On a later dive I discovered what I thought was a new cluster of five abalone in a well-hidden location. I revisited the spot several times and discovered that one "abalone" was just an empty shell wedged in a crevice and I must have miscounted the first time since there were only three living abs present now. The nice thing is they are in very close proximity and may well be the "parents" of the few young abalone I see in the park.
I often see evidence of lobster poaching in the dive park. How often do you think a lobster predator will snap off the tail and leave the carapace intact on the bottom? Fortunately the lobster population is still healthy. Given the precarious state of local abalone populations, the taking of just one individual can affect local reproduction. I see very few small (< 2") abalone in the park compared to their frequent appearance in the 60's and 70's when I looked for them. The fewer adult abalone present, the less the chance of successful reproduction and recovery of the species here.
A recent incident in South Africa suggests an effective control on abalone poaching. Groups of poachers were diving the waters of "Shark Alley" near Dyer Island, illegally taking abalone (called perlemoen there). Suddenly one was attacked by a great white, pushed out of the water and a leg bitten off. The poacher disappeared after the attack and the mutilated body was found about 10 miles away. One of the surviving poachers, who saw the attack on his friend, said he would never take perlemoen again and returned to his former trade of selling vegetables. Perhaps I should convince a few of our local great whites to become game wardens for the park!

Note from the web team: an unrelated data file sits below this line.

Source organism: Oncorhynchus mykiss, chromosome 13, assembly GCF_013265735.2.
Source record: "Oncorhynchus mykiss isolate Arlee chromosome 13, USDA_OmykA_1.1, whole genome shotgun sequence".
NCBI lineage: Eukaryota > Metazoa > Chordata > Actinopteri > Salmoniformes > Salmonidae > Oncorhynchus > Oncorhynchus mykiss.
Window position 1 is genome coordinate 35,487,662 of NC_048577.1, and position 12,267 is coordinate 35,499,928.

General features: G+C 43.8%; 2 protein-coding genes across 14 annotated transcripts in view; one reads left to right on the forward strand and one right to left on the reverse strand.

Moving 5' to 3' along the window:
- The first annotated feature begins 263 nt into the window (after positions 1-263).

The South African poachers were poor and just trying to earn money to feed their families. I have some sympathy for them. I doubt the poacher who took the abalone here was in the same category. If the urge is that great, wander over to El Galleon where a dinner of two farm raised abalone plus steak is a "mere" $45. That's a lot cheaper than the fine for poaching. The Conservancy Divers and the California Dept. of Fish and Game recently finalized a plan to resume out planting of abalone in our waters. I am hopeful this effort will be successful and that some day in the future I can once again legally take these tasty snails! Of course at age 90 I may need a little help getting my dive gear on!
© 2004 Dr. Bill Bushing. Watch the "Dive Dry with Dr. Bill" underwater videos on Catalina Cable TV channel 49, 10:00 AM and 5:00 PM weekdays.
The missing abalone munching on captured drift kelp
and the "scar" left on the rock; two abalone
in the "new" cluster and the newly certified game wardens of the Casino Point Dive Park
(shark images courtesy Steve Benavides, NOT taken in Dive Park)
This document maintained by
Dr. Bill Bushing.
Material © 2004 Star Thrower Educational Multimedia